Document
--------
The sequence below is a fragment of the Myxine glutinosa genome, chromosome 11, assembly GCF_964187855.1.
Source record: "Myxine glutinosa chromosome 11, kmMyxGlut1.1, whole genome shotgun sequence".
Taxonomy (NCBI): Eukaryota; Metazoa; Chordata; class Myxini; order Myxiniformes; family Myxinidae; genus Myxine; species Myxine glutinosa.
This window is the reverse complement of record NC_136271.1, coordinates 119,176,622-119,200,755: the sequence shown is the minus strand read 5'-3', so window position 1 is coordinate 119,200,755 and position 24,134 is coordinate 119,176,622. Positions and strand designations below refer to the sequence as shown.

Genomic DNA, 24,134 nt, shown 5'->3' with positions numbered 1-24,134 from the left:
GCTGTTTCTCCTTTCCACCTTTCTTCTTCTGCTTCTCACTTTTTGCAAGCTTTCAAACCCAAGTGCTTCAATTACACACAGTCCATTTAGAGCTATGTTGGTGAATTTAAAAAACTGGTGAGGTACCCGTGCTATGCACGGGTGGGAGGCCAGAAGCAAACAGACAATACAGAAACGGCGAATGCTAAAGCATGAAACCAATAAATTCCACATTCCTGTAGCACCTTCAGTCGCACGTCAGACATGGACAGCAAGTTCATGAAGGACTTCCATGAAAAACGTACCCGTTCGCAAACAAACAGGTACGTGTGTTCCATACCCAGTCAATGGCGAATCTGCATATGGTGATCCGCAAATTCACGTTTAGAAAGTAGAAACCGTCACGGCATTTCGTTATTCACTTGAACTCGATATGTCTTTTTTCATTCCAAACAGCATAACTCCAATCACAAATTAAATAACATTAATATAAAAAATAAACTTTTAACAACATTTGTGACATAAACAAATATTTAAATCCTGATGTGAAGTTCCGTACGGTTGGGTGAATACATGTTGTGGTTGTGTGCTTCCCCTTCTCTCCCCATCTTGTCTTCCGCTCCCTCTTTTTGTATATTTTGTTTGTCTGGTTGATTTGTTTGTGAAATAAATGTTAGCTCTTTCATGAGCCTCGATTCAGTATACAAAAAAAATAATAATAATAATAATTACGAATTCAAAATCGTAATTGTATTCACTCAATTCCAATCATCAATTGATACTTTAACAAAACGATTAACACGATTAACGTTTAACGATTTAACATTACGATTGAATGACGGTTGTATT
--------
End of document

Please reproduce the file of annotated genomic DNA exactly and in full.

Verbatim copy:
The sequence below is a fragment of the Myxine glutinosa genome, chromosome 11, assembly GCF_964187855.1.
Source record: "Myxine glutinosa chromosome 11, kmMyxGlut1.1, whole genome shotgun sequence".
Taxonomy (NCBI): Eukaryota; Metazoa; Chordata; class Myxini; order Myxiniformes; family Myxinidae; genus Myxine; species Myxine glutinosa.
This window is the reverse complement of record NC_136271.1, coordinates 119,176,622-119,200,755: the sequence shown is the minus strand read 5'-3', so window position 1 is coordinate 119,200,755 and position 24,134 is coordinate 119,176,622. Positions and strand designations below refer to the sequence as shown.

Genomic DNA, 24,134 nt, shown 5'->3' with positions numbered 1-24,134 from the left:
GCTGTTTCTCCTTTCCACCTTTCTTCTTCTGCTTCTCACTTTTTGCAAGCTTTCAAACCCAAGTGCTTCAATTACACACAGTCCATTTAGAGCTATGTTGGTGAATTTAAAAAACTGGTGAGGTACCCGTGCTATGCACGGGTGGGAGGCCAGAAGCAAACAGACAATACAGAAACGGCGAATGCTAAAGCATGAAACCAATAAATTCCACATTCCTGTAGCACCTTCAGTCGCACGTCAGACATGGACAGCAAGTTCATGAAGGACTTCCATGAAAAACGTACCCGTTCGCAAACAAACAGGTACGTGTGTTCCATACCCAGTCAATGGCGAATCTGCATATGGTGATCCGCAAATTCACGTTTAGAAAGTAGAAACCGTCACGGCATTTCGTTATTCACTTGAACTCGATATGTCTTTTTTCATTCCAAACAGCATAACTCCAATCACAAATTAAATAACATTAATATAAAAAATAAACTTTTAACAACATTTGTGACATAAACAAATATTTAAATCCTGATGTGAAGTTCCGTACGGTTGGGTGAATACATGTTGTGGTTGTGTGCTTCCCCTTCTCTCCCCATCTTGTCTTCCGCTCCCTCTTTTTGTATATTTTGTTTGTCTGGTTGATTTGTTTGTGAAATAAATGTTAGCTCTTTCATGAGCCTCGATTCAGTATACAAAAAAAATAATAATAATAATAATTACGAATTCAAAATCGTAATTGTATTCACTCAATTCCAATCATCAATTGATACTTTAACAAAACGATTAACACGATTAACGTTTAACGATTTAACATTACGATTGAATGACGGTTGTATT